Lion Fight XXIII’s Best Western Hosts Thai, British and Polish Delegations on July the 31st at Pechanga Resort Casino

LION FIGHT 23
PECHANGA RESORT CASINO
TEMUCULA, CALIFORNIA
JULY 31, 2015

Lion Fight XXIII Poster

MAIN EVENTS:
Malaipet “The Diamond” Sasiprapa vs. Liam Harrison (UK)
Kevin Ross vs. Rungrat Sasiprapa (Kingdom of Thailand)
Tiffany Van Soest vs. Martyna Krol (Poland)

FEATURED FIGHTS:
Romie Adanza vs. Daniel McGowan (UK)
Victor Saravia vs. Stan Macebo (Canada)

BONUS BOUTS:
Mike Lemaire vs. Michael Jasper
Marvin Madariaga vs. Tony Fausto

Tickets on Sale through pechanga.com or by contacting Pechanga’s Box Office at 1-877-7112WIN. Tickets range in price from $50 to $100 per seat. Doors Open at 4 p.m. Broadcast Airs Live on AXS TV at 10 p.m. ET/7 p.m. PT.

Pechanga Logo

End Story MarkVisit lionfight.com for news, information and event updates. Follow on Twitter @LIONFIGHT and @LionFightOfficial on Instagram.

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RAMTL Battle IV in Moscow

RAMTL Battle IV │ Full Rules Muay Thai
Moscow, Russia
June 26,   2015

Through the Looking Glass

UNDERCARD:

Chariton “Wolf” Tuktaev │ Moscow │ Coach Boris Yunusov │ 21 years old │ Weight 67 kg. │ Height 167 cm. │ Master of Sports of Russia in kickboxing.
vs.
Elbrus “Sheikh” Kaziev │ Rostov-on-Don │ Coach Shihshabek Zaynalbekov │ 22 years old │ Weight 67 kg. │ Height 171 cm. │ Champion of Dagestan and Rostov Region.

Photo #1 and #2 Collage

Even though Elbrus “Sheikh” Kaziev won in a tense battle, fans appreciated Chariton “Wolf” Tuktaeva’s courage and resilience.

Photo #3

Isa “Samurai” Agayev │ Moscow │ Coach Arsene Eldarkhanov │ 19 years old │ Weight 75 kg. │ Height 178cm.
vs.
Oleg “Spartan” Khokhlov │Smolensk │Manager Andrew Kim │ 26 years old │ Weight 75 kg. │ Height 177 cm. │ Repeat Judo and K-1 Medalist in Russia. A courageous, stubborn and tenacious fighter, not just winning an unequal battle but also a strong contender for character.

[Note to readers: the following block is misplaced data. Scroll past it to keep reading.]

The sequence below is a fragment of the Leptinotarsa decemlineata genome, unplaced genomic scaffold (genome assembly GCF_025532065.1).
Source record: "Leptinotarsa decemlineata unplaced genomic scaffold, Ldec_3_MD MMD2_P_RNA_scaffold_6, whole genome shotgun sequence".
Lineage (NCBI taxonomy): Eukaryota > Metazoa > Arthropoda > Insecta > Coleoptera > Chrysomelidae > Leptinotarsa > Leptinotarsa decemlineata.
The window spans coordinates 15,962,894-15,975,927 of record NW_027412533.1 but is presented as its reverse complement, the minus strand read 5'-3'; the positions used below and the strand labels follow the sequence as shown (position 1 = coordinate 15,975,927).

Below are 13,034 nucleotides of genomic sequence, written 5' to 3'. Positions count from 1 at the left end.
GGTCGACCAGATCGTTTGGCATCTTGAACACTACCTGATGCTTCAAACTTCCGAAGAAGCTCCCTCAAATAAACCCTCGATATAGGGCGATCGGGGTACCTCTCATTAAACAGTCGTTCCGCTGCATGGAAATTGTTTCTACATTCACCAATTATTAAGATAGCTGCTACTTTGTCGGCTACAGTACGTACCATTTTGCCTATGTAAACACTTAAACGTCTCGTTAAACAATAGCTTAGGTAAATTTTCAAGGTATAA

Photo #4

One of the most exciting fights of the evening. Samurai kept his cool against the Spartan’s roundhouse kicks and throws, despite taking a lot of punishment. Oleg “Spartan” Khokhlov won on points. Khokhlov also won the Audience Award.

Photo #5

Rustam “Tong Po” Atayev in │ Moscow │ Coach Dilshat Mirzaev │ 25 years old │Weight 75 kg. │ Height 183 cm. │ 7 professional fights.
vs.
Alex “Spear” Kostikov │ Moscow │ Coach Arsene Eldarkhanov │ 18 years old, Weight 75 kg. │ Height 180 cm. │ Medalist in Moscow Thai boxing 2014 │ Medalist of Moscow K-1 in January of 2014 │ Won all three professional fights by KO. A fan of martial arts, “Spear” dreams of becoming a world champion.

Photo #6

Kostikov scored two knock downs. He punched Atayev in the head and then went for the kill, forgetting to protect his legs. Even as “Tong Po” seemed to on his way out, he launched a counterattack with low kicks to Kostikov’s legs. Smashing Sasha’s leg, he blunted the “Spear” and won by TKO in the 4th round. Winner: Rustam “Tong Po” Atayev.

Photo #7

MAIN EVENTS:

Albert “Highlander” Kandikamedov │ Moscow │ Weight 91 kg. │ Coach Arsene Eldarkhanov. Unhurried and cautious in battle, with a deceptively good-natured smile and relaxed style. He hits hard with both hands that unwary opponents rarely survive.
vs.
Vitali “Cat Brazil” Bamburov │ Rostov-on-Don │ Weight 91 kg. │ Coach Shihshabek Zaynalbekov. A heavy hitting direct fighter by nature, not one step back!

The fight was expected to be a heavyweight crowd pleaser. At first, the balance tilted towards Kandikamedov. But then “Cat Brazil” adapted. On the wisdom of his corner’s advice, Bamburov ended up dominating the ring in everything: in tactics, in power strokes and in heart. Winner: Vitali “Cat Brazil” Bamburov by TKO in the 3rd round.

Photo #8